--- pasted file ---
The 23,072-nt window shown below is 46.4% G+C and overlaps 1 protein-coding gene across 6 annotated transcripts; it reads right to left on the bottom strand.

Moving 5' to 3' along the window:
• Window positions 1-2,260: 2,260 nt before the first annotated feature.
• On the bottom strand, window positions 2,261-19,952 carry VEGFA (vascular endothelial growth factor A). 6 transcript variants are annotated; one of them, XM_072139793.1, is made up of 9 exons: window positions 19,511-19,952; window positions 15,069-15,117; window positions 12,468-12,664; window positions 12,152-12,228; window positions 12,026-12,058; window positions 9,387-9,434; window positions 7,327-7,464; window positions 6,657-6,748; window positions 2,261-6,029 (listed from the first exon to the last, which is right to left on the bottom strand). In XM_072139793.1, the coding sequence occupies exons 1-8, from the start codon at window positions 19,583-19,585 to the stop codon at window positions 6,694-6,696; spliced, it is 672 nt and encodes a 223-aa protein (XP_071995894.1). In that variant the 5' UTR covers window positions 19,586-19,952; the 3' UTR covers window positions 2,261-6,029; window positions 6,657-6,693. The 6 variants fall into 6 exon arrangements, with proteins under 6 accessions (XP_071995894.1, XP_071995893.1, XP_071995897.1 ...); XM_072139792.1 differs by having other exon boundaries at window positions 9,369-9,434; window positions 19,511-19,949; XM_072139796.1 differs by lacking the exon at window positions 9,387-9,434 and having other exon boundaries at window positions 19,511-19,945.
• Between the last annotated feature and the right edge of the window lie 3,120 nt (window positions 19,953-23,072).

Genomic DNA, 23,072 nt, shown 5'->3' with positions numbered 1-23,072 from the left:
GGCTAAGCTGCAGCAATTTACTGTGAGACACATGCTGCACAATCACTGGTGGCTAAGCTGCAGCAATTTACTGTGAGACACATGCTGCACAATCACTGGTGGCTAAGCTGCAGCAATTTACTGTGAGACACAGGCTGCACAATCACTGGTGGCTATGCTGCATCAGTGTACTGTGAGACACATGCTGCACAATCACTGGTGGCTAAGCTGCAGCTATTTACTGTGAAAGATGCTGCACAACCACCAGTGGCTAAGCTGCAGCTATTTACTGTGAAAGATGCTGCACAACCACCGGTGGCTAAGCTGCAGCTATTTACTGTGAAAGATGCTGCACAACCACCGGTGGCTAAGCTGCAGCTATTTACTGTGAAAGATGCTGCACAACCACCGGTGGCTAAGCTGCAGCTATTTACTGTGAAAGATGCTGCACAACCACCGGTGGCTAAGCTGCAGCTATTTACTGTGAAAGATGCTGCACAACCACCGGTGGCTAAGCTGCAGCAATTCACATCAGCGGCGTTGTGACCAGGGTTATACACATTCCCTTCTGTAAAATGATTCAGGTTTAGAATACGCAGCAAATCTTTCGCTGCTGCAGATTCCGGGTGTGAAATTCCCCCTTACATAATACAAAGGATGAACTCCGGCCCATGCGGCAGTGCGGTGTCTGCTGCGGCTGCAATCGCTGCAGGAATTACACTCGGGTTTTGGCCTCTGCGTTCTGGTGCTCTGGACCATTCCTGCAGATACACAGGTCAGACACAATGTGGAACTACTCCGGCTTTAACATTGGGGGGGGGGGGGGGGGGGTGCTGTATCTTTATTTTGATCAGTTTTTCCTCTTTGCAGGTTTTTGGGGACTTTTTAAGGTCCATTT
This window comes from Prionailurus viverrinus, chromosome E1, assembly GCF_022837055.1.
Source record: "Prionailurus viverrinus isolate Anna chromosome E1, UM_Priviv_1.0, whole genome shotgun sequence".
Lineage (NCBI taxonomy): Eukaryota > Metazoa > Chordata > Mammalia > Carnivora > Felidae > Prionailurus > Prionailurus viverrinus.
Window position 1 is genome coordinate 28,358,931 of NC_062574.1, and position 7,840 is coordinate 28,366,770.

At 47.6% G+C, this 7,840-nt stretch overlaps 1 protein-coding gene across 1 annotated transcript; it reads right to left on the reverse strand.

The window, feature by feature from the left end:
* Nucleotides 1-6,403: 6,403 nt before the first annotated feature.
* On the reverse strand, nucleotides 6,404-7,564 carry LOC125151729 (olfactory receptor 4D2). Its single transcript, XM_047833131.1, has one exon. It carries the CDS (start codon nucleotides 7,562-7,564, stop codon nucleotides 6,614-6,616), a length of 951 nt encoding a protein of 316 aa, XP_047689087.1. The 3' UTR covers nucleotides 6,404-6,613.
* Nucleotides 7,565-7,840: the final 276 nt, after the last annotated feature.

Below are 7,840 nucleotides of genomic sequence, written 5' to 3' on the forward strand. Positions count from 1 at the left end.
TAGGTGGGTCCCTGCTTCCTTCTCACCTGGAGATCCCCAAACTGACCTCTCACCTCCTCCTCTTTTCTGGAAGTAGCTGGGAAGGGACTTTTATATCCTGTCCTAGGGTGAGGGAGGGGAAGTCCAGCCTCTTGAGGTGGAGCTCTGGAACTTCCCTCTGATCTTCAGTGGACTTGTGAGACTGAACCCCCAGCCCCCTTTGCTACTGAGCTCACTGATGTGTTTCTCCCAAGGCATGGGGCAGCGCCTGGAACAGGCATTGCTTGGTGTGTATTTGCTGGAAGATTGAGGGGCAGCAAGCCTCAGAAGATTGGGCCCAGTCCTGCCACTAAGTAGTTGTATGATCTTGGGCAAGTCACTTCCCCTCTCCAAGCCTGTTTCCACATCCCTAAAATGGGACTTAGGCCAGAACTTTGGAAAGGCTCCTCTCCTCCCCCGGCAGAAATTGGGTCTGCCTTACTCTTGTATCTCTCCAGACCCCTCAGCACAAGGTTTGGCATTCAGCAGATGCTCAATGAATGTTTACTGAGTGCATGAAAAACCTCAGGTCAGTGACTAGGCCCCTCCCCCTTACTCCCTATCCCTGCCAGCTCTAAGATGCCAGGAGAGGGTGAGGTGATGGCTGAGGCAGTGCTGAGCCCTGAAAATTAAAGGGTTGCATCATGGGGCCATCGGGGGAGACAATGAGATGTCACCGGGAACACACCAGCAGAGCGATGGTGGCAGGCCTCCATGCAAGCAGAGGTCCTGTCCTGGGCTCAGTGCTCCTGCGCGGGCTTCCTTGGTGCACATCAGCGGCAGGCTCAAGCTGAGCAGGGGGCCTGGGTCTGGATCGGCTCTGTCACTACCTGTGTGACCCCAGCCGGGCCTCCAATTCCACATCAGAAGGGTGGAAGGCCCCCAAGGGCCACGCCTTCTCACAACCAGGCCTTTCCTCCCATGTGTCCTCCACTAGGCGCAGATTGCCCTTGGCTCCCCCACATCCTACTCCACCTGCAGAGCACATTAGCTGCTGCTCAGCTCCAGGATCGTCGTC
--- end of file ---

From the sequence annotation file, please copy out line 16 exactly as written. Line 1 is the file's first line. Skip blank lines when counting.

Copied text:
* Nucleotides 7,565-7,840: the final 276 nt, after the last annotated feature.